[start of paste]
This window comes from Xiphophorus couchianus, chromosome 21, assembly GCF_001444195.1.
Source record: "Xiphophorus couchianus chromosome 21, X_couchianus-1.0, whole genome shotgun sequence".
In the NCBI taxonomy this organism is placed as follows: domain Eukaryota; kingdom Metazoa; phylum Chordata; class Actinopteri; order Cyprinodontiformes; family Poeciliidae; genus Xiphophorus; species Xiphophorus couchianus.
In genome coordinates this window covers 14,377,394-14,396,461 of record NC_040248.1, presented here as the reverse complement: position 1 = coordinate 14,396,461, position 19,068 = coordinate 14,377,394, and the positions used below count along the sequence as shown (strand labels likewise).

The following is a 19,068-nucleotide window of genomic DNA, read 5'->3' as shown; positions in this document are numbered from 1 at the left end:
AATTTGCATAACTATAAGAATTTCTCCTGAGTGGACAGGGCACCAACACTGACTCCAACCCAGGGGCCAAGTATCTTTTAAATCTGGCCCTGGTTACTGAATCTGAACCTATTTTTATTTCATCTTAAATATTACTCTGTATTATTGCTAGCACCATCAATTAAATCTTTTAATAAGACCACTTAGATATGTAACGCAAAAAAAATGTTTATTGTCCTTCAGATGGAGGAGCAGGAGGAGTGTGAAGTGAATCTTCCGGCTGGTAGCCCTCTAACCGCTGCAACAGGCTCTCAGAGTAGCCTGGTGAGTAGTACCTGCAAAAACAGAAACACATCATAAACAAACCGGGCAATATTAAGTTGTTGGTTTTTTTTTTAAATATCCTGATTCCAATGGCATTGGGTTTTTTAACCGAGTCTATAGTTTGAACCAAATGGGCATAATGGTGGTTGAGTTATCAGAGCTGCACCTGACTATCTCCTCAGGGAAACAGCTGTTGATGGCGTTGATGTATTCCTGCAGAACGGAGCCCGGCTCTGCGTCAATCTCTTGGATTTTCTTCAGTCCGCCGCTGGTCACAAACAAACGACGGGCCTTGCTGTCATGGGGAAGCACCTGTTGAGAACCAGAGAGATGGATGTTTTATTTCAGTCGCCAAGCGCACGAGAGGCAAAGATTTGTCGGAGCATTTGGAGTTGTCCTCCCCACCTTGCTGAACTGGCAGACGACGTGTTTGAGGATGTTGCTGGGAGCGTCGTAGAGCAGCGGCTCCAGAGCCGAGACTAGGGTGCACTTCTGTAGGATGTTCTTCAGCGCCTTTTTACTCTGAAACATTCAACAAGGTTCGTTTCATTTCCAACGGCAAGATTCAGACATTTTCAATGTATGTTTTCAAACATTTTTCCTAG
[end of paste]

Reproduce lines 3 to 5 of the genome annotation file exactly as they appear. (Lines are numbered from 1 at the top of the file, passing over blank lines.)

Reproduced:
In the NCBI taxonomy this organism is placed as follows: domain Eukaryota; kingdom Metazoa; phylum Chordata; class Actinopteri; order Cyprinodontiformes; family Poeciliidae; genus Xiphophorus; species Xiphophorus couchianus.
In genome coordinates this window covers 14,377,394-14,396,461 of record NC_040248.1, presented here as the reverse complement: position 1 = coordinate 14,396,461, position 19,068 = coordinate 14,377,394, and the positions used below count along the sequence as shown (strand labels likewise).

The following is a 19,068-nucleotide window of genomic DNA, read 5'->3' as shown; positions in this document are numbered from 1 at the left end: